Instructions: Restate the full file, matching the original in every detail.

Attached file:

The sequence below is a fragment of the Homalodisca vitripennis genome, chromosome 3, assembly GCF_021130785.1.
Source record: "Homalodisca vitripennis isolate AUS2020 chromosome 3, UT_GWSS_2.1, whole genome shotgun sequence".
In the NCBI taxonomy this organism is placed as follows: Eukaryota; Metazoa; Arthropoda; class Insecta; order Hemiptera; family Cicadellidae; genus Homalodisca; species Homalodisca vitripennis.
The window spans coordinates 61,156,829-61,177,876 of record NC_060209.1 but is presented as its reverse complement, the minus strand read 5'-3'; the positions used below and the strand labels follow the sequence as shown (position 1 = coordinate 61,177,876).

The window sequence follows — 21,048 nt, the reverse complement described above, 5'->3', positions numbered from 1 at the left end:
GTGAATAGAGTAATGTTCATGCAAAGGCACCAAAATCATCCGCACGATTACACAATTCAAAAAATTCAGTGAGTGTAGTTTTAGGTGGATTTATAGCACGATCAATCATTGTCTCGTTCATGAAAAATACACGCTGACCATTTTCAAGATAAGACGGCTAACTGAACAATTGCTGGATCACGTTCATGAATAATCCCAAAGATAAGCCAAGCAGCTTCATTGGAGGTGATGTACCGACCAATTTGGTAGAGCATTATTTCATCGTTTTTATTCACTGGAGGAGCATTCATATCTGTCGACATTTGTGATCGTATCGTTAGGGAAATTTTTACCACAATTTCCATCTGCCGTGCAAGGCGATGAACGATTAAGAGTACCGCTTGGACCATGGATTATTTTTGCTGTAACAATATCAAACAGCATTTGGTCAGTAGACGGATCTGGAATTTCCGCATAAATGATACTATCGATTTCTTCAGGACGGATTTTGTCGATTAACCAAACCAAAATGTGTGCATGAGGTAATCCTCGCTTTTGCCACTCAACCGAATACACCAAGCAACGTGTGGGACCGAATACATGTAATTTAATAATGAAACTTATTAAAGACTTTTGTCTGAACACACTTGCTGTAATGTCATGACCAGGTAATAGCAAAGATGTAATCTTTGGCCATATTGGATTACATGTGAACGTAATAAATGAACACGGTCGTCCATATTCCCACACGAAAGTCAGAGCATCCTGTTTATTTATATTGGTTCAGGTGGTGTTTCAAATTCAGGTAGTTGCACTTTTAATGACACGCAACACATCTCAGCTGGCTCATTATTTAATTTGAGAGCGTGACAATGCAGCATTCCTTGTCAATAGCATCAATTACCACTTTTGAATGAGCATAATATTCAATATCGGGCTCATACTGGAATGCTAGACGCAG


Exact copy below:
The sequence below is a fragment of the Homalodisca vitripennis genome, chromosome 3, assembly GCF_021130785.1.
Source record: "Homalodisca vitripennis isolate AUS2020 chromosome 3, UT_GWSS_2.1, whole genome shotgun sequence".
In the NCBI taxonomy this organism is placed as follows: Eukaryota; Metazoa; Arthropoda; class Insecta; order Hemiptera; family Cicadellidae; genus Homalodisca; species Homalodisca vitripennis.
The window spans coordinates 61,156,829-61,177,876 of record NC_060209.1 but is presented as its reverse complement, the minus strand read 5'-3'; the positions used below and the strand labels follow the sequence as shown (position 1 = coordinate 61,177,876).

The window sequence follows — 21,048 nt, the reverse complement described above, 5'->3', positions numbered from 1 at the left end:
GTGAATAGAGTAATGTTCATGCAAAGGCACCAAAATCATCCGCACGATTACACAATTCAAAAAATTCAGTGAGTGTAGTTTTAGGTGGATTTATAGCACGATCAATCATTGTCTCGTTCATGAAAAATACACGCTGACCATTTTCAAGATAAGACGGCTAACTGAACAATTGCTGGATCACGTTCATGAATAATCCCAAAGATAAGCCAAGCAGCTTCATTGGAGGTGATGTACCGACCAATTTGGTAGAGCATTATTTCATCGTTTTTATTCACTGGAGGAGCATTCATATCTGTCGACATTTGTGATCGTATCGTTAGGGAAATTTTTACCACAATTTCCATCTGCCGTGCAAGGCGATGAACGATTAAGAGTACCGCTTGGACCATGGATTATTTTTGCTGTAACAATATCAAACAGCATTTGGTCAGTAGACGGATCTGGAATTTCCGCATAAATGATACTATCGATTTCTTCAGGACGGATTTTGTCGATTAACCAAACCAAAATGTGTGCATGAGGTAATCCTCGCTTTTGCCACTCAACCGAATACACCAAGCAACGTGTGGGACCGAATACATGTAATTTAATAATGAAACTTATTAAAGACTTTTGTCTGAACACACTTGCTGTAATGTCATGACCAGGTAATAGCAAAGATGTAATCTTTGGCCATATTGGATTACATGTGAACGTAATAAATGAACACGGTCGTCCATATTCCCACACGAAAGTCAGAGCATCCTGTTTATTTATATTGGTTCAGGTGGTGTTTCAAATTCAGGTAGTTGCACTTTTAATGACACGCAACACATCTCAGCTGGCTCATTATTTAATTTGAGAGCGTGACAATGCAGCATTCCTTGTCAATAGCATCAATTACCACTTTTGAATGAGCATAATATTCAATATCGGGCTCATACTGGAATGCTAGACGCAG